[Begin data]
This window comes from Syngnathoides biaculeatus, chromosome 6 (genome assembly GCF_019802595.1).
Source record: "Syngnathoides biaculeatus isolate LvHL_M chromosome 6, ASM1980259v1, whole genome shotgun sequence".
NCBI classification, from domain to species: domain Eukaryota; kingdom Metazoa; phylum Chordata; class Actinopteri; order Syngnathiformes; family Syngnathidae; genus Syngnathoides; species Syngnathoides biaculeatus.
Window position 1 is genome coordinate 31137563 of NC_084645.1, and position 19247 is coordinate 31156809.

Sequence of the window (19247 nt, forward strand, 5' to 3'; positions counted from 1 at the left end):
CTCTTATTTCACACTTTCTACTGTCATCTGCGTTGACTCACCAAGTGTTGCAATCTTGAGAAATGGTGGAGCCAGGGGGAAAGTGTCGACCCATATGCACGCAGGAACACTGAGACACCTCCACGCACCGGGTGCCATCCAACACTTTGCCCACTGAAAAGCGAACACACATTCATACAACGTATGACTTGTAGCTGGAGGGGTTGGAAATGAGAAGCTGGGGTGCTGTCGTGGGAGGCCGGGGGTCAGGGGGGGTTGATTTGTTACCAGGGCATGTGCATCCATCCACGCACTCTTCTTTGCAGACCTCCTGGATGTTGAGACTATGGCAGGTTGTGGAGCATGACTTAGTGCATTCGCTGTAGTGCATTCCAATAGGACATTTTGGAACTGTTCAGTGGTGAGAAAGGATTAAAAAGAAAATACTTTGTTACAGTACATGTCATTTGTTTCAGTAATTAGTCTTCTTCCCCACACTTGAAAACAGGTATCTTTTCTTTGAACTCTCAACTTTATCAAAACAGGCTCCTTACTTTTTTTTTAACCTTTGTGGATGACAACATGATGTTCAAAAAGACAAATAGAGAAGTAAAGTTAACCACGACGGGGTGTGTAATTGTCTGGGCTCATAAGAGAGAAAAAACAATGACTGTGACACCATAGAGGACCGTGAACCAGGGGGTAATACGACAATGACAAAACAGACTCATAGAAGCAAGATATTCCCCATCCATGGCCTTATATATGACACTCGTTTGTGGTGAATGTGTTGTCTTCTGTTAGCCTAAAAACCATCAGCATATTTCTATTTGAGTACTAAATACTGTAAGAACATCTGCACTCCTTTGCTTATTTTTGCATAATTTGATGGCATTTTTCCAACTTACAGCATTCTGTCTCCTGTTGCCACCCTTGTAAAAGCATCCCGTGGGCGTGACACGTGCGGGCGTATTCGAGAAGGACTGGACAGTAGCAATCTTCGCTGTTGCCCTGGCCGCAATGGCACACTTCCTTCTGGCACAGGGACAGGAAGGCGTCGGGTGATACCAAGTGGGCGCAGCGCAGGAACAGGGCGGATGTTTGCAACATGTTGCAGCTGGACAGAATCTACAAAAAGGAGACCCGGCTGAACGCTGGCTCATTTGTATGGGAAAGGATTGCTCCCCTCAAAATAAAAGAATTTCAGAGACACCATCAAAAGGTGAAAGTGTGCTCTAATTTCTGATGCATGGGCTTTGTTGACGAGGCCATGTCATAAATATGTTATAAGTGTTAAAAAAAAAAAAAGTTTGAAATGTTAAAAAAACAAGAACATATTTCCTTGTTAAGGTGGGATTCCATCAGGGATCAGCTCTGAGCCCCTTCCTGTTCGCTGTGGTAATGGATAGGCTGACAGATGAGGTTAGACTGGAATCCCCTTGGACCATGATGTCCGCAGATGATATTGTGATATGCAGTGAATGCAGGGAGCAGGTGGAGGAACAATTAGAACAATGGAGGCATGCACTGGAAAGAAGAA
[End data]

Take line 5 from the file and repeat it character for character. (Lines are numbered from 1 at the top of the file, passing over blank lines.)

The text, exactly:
Sequence of the window (19247 nt, forward strand, 5' to 3'; positions counted from 1 at the left end):